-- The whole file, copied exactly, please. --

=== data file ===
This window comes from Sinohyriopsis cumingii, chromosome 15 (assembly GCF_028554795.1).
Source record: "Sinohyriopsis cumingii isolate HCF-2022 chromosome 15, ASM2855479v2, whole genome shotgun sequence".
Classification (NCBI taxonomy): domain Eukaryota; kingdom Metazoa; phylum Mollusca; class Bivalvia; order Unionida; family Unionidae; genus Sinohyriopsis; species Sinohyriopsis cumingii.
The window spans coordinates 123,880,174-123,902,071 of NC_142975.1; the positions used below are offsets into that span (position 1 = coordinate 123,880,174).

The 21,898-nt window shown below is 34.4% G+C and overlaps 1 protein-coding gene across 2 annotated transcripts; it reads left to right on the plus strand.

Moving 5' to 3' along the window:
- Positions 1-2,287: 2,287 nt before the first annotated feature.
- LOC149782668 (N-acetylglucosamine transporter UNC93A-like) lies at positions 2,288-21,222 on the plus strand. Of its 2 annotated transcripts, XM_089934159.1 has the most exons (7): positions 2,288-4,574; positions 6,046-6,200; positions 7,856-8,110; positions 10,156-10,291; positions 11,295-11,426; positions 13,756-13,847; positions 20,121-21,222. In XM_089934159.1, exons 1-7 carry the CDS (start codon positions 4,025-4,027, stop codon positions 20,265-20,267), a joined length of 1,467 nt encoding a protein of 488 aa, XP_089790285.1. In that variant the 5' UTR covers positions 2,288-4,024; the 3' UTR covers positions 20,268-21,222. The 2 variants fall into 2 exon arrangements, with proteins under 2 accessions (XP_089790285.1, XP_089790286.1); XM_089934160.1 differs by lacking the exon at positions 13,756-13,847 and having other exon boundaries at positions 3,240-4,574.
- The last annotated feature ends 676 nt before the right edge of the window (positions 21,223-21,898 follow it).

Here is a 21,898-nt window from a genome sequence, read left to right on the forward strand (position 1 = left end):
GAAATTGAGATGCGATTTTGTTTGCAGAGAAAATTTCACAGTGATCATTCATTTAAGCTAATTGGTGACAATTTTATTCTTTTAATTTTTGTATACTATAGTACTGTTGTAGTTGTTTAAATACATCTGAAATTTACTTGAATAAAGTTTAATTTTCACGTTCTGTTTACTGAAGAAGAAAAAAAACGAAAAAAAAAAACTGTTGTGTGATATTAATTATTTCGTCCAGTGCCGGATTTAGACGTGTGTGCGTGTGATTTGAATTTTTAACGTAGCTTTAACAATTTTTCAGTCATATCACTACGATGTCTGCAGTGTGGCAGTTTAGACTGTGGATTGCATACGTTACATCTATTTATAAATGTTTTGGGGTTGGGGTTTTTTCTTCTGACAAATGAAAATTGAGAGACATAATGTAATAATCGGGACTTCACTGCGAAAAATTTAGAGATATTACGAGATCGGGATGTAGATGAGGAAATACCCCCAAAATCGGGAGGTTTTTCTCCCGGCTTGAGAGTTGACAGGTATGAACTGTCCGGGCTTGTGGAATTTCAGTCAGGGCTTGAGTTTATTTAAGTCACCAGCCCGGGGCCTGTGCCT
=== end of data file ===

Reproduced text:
This window comes from Sinohyriopsis cumingii, chromosome 15 (assembly GCF_028554795.1).
Source record: "Sinohyriopsis cumingii isolate HCF-2022 chromosome 15, ASM2855479v2, whole genome shotgun sequence".
Classification (NCBI taxonomy): domain Eukaryota; kingdom Metazoa; phylum Mollusca; class Bivalvia; order Unionida; family Unionidae; genus Sinohyriopsis; species Sinohyriopsis cumingii.
The window spans coordinates 123,880,174-123,902,071 of NC_142975.1; the positions used below are offsets into that span (position 1 = coordinate 123,880,174).

The 21,898-nt window shown below is 34.4% G+C and overlaps 1 protein-coding gene across 2 annotated transcripts; it reads left to right on the plus strand.

Moving 5' to 3' along the window:
- Positions 1-2,287: 2,287 nt before the first annotated feature.
- LOC149782668 (N-acetylglucosamine transporter UNC93A-like) lies at positions 2,288-21,222 on the plus strand. Of its 2 annotated transcripts, XM_089934159.1 has the most exons (7): positions 2,288-4,574; positions 6,046-6,200; positions 7,856-8,110; positions 10,156-10,291; positions 11,295-11,426; positions 13,756-13,847; positions 20,121-21,222. In XM_089934159.1, exons 1-7 carry the CDS (start codon positions 4,025-4,027, stop codon positions 20,265-20,267), a joined length of 1,467 nt encoding a protein of 488 aa, XP_089790285.1. In that variant the 5' UTR covers positions 2,288-4,024; the 3' UTR covers positions 20,268-21,222. The 2 variants fall into 2 exon arrangements, with proteins under 2 accessions (XP_089790285.1, XP_089790286.1); XM_089934160.1 differs by lacking the exon at positions 13,756-13,847 and having other exon boundaries at positions 3,240-4,574.
- The last annotated feature ends 676 nt before the right edge of the window (positions 21,223-21,898 follow it).

Here is a 21,898-nt window from a genome sequence, read left to right on the forward strand (position 1 = left end):
GAAATTGAGATGCGATTTTGTTTGCAGAGAAAATTTCACAGTGATCATTCATTTAAGCTAATTGGTGACAATTTTATTCTTTTAATTTTTGTATACTATAGTACTGTTGTAGTTGTTTAAATACATCTGAAATTTACTTGAATAAAGTTTAATTTTCACGTTCTGTTTACTGAAGAAGAAAAAAAACGAAAAAAAAAAACTGTTGTGTGATATTAATTATTTCGTCCAGTGCCGGATTTAGACGTGTGTGCGTGTGATTTGAATTTTTAACGTAGCTTTAACAATTTTTCAGTCATATCACTACGATGTCTGCAGTGTGGCAGTTTAGACTGTGGATTGCATACGTTACATCTATTTATAAATGTTTTGGGGTTGGGGTTTTTTCTTCTGACAAATGAAAATTGAGAGACATAATGTAATAATCGGGACTTCACTGCGAAAAATTTAGAGATATTACGAGATCGGGATGTAGATGAGGAAATACCCCCAAAATCGGGAGGTTTTTCTCCCGGCTTGAGAGTTGACAGGTATGAACTGTCCGGGCTTGTGGAATTTCAGTCAGGGCTTGAGTTTATTTAAGTCACCAGCCCGGGGCCTGTGCCT